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Where are the cries from the ratings agencies?

September 26, 2013: 9:18 AM ET

Ratings agencies might have warned of a downgrade when Washington struggled to raise the debt limit in 2011, but they've been pretty quiet this time around. 

130925152145-standard-poors-620xaFORTUNE -- Yet again, the U.S. may be mere days away from a fiscal crisis. Almost everyone seems pretty freaked out about the possibility of a government shutdown, or worse, a default on the nation's debt if Washington can't get its act together.

Despite the drama, one critical segment of the U.S. economy appears to be snoozing through: Wall Street.

Days before Congress approaches its deadlines, stocks have risen; yields on the 10-year U.S. Treasury are at a very low 2.61% -- a sign there's still a decent appetite for America's debt despite all warning signs that it may crash and burn. This shouldn't be that surprising, though. In 2011, markets reacted similarly weeks before Congress struggled to raise the debt limit before an August deadline.

What's different this time is the way the credit ratings agencies have reacted -- or rather, haven't reacted at all.

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In 2011, the big three -- Standard & Poor's, Moody's and Fitch Ratings -- warned they would downgrade the U.S. if Washington failed to enact debt reduction measures. Only S&P actually went through with it, but so far in the latest debt ceiling drama, two of the big three firms have been pretty mum. Fitch has kept a negative outlook on U.S. debt since 2011 and has warned it could be in for a downgrade, while S&P and Moody's (MCO) maintain a stable outlook.

This may come as somewhat of a relief, but it's also disturbing in the sense that it suggests dysfunction on Capitol Hill is assumed to be the new normal. The U.S. might have avoided a default in the past, but it may not be as lucky down the road.

Over the summer, S&P and Moody's upgraded their outlooks from negative to stable, citing that the economy is growing moderately, and the deficit is falling. Unlike the past, neither agencies have warned of a downgrade, even as Congress approaches two crucial deadlines: One on Sept. 30, when lawmakers must pass a spending bill to keep the government running; the other Oct. 17, when the U.S. will run out of borrowing options to pay its bills, putting the country at imminent risk of default.

Failure to raise the debt limit would be worse than a government shutdown, according to a report by Moody's released Tuesday. The ratings agency expects the U.S. would avoid both outcomes, but if a shutdown does indeed happen, the government would still be able to service its debt. By contrast, if Congress fails to raise the debt ceiling, that would theoretically affect government spending as well as debt service.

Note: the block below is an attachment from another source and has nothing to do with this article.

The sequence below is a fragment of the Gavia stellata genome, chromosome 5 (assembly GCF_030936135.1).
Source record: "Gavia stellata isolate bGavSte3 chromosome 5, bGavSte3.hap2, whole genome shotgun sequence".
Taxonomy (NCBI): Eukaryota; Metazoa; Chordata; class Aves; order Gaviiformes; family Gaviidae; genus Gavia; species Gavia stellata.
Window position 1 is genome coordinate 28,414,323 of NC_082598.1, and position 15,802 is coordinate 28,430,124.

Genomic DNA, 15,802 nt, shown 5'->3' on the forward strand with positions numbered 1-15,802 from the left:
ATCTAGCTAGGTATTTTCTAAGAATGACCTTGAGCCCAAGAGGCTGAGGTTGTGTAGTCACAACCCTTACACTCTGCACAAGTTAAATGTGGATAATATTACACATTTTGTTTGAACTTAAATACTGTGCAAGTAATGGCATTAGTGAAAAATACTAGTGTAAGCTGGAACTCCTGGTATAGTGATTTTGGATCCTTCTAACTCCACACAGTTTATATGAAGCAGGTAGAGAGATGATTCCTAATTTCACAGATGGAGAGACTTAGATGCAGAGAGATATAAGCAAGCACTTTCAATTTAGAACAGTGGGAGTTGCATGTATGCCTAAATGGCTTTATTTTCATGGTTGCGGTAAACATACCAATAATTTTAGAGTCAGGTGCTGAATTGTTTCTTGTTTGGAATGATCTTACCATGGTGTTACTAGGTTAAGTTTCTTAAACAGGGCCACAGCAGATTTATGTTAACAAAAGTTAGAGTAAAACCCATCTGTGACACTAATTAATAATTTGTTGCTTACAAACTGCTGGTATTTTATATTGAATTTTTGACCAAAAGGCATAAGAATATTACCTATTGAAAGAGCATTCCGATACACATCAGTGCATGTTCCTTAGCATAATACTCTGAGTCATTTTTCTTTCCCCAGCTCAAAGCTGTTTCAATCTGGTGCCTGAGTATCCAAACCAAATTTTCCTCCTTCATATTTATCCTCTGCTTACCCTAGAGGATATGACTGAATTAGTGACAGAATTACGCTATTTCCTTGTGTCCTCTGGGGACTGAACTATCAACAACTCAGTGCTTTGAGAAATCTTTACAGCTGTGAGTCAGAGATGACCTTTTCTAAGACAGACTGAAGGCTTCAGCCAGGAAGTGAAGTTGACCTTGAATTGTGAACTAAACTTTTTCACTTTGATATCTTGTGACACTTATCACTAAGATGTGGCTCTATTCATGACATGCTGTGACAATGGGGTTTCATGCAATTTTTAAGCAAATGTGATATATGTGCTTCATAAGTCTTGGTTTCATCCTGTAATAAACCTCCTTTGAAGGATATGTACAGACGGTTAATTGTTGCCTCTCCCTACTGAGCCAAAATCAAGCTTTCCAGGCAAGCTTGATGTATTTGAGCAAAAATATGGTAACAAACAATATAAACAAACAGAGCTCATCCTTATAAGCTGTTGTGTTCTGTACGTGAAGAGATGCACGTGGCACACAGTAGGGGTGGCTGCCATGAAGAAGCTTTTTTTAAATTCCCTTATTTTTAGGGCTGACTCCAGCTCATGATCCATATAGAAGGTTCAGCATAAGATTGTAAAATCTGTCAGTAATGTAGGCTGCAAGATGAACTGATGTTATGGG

Regardless, failure to meet both deadlines is unlikely to change the U.S. sovereign rating, a Moody's analyst tells Reuters.

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"At this time we don't see that (rating cut) as a consequence of these short-term events," said Steven Hess, Moody's lead U.S. sovereign credit analyst. "The rating is based more on the long-term outlook for the debt, rather than what we think will be short-term events," Hess added.

Even though S&P (MHFI) downgraded the U.S. two years ago, the firm doesn't plan to do it again, unless of course, the nation starts missing debt payments. "We have already incorporated into our rating this political discord," an S&P spokesperson says.

That may be, but the softer cries comes about a month after S&P accused the government for suing the firm in "retaliation" for stripping the U.S. of its stellar triple A rating in 2011.

It also follows countless doomsday warnings over the deficit that never really quite panned out. Remember when everyone seemed to warn that S&P's downgrade would rock markets and raise borrowing costs? Stocks slumped some, but it wasn't a disaster. Yields on Treasuries are lower and the U.S. dollar is stronger.

And remember when the automatic government spending cuts -- the sequester -- kicked in at the start of the year? Some warned it would stall the economic recovery, but that hasn't happened either. Stocks and home prices have continued rising. Maybe S&P and Moody's are right -- that Americans should expect political drama to unfold until the bitter end, because in the end, Congress will eventually agree on something. After all, on Wednesday night, senators struck a deal that could lower the chances of a government shutdown.

All this might just be luck, but it would be incredibly shortsighted if Washington needs a great big financial crisis before it gets its act together sooner rather than later.

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About This Author
Nin-Hai Tseng
Nin-Hai Tseng
Writer, Fortune

Nin-Hai Tseng covers economics and finance. Before joining Fortune, Tseng was a reporter at The Orlando Sentinel and a public affairs associate at GE. She holds an MPA from Columbia University and a BS in Journalism from the University of Florida. She lives in New York City.

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